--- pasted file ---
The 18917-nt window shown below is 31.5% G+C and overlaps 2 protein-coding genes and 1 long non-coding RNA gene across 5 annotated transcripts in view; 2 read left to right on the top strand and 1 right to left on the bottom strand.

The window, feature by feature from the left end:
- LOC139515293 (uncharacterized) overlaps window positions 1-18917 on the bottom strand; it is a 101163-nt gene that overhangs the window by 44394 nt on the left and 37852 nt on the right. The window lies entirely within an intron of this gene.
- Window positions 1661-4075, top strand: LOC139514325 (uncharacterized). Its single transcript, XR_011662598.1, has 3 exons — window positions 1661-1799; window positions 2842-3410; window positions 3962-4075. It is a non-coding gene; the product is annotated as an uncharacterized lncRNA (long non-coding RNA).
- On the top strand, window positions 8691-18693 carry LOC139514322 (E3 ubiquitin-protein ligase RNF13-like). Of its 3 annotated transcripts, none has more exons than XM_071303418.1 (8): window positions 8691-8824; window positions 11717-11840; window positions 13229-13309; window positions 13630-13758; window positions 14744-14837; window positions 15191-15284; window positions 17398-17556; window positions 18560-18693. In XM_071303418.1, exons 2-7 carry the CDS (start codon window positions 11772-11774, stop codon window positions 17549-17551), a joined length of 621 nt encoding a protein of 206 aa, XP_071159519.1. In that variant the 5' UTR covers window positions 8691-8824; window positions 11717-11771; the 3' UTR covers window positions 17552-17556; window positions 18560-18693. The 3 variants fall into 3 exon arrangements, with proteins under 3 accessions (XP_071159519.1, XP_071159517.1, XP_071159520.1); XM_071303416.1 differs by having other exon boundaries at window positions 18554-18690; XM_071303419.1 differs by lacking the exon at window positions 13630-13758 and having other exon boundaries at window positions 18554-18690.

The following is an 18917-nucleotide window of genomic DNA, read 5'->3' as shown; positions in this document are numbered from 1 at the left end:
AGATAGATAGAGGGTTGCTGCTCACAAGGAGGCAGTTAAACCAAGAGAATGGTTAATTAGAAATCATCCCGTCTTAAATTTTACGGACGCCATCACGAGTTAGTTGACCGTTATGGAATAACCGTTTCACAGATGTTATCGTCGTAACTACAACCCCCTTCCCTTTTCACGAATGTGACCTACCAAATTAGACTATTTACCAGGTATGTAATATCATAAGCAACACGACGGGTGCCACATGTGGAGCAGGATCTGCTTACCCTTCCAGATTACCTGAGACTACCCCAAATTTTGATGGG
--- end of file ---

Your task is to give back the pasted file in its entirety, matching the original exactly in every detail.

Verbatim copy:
The 18917-nt window shown below is 31.5% G+C and overlaps 2 protein-coding genes and 1 long non-coding RNA gene across 5 annotated transcripts in view; 2 read left to right on the top strand and 1 right to left on the bottom strand.

The window, feature by feature from the left end:
- LOC139515293 (uncharacterized) overlaps window positions 1-18917 on the bottom strand; it is a 101163-nt gene that overhangs the window by 44394 nt on the left and 37852 nt on the right. The window lies entirely within an intron of this gene.
- Window positions 1661-4075, top strand: LOC139514325 (uncharacterized). Its single transcript, XR_011662598.1, has 3 exons — window positions 1661-1799; window positions 2842-3410; window positions 3962-4075. It is a non-coding gene; the product is annotated as an uncharacterized lncRNA (long non-coding RNA).
- On the top strand, window positions 8691-18693 carry LOC139514322 (E3 ubiquitin-protein ligase RNF13-like). Of its 3 annotated transcripts, none has more exons than XM_071303418.1 (8): window positions 8691-8824; window positions 11717-11840; window positions 13229-13309; window positions 13630-13758; window positions 14744-14837; window positions 15191-15284; window positions 17398-17556; window positions 18560-18693. In XM_071303418.1, exons 2-7 carry the CDS (start codon window positions 11772-11774, stop codon window positions 17549-17551), a joined length of 621 nt encoding a protein of 206 aa, XP_071159519.1. In that variant the 5' UTR covers window positions 8691-8824; window positions 11717-11771; the 3' UTR covers window positions 17552-17556; window positions 18560-18693. The 3 variants fall into 3 exon arrangements, with proteins under 3 accessions (XP_071159519.1, XP_071159517.1, XP_071159520.1); XM_071303416.1 differs by having other exon boundaries at window positions 18554-18690; XM_071303419.1 differs by lacking the exon at window positions 13630-13758 and having other exon boundaries at window positions 18554-18690.

The following is an 18917-nucleotide window of genomic DNA, read 5'->3' as shown; positions in this document are numbered from 1 at the left end:
AGATAGATAGAGGGTTGCTGCTCACAAGGAGGCAGTTAAACCAAGAGAATGGTTAATTAGAAATCATCCCGTCTTAAATTTTACGGACGCCATCACGAGTTAGTTGACCGTTATGGAATAACCGTTTCACAGATGTTATCGTCGTAACTACAACCCCCTTCCCTTTTCACGAATGTGACCTACCAAATTAGACTATTTACCAGGTATGTAATATCATAAGCAACACGACGGGTGCCACATGTGGAGCAGGATCTGCTTACCCTTCCAGATTACCTGAGACTACCCCAAATTTTGATGGG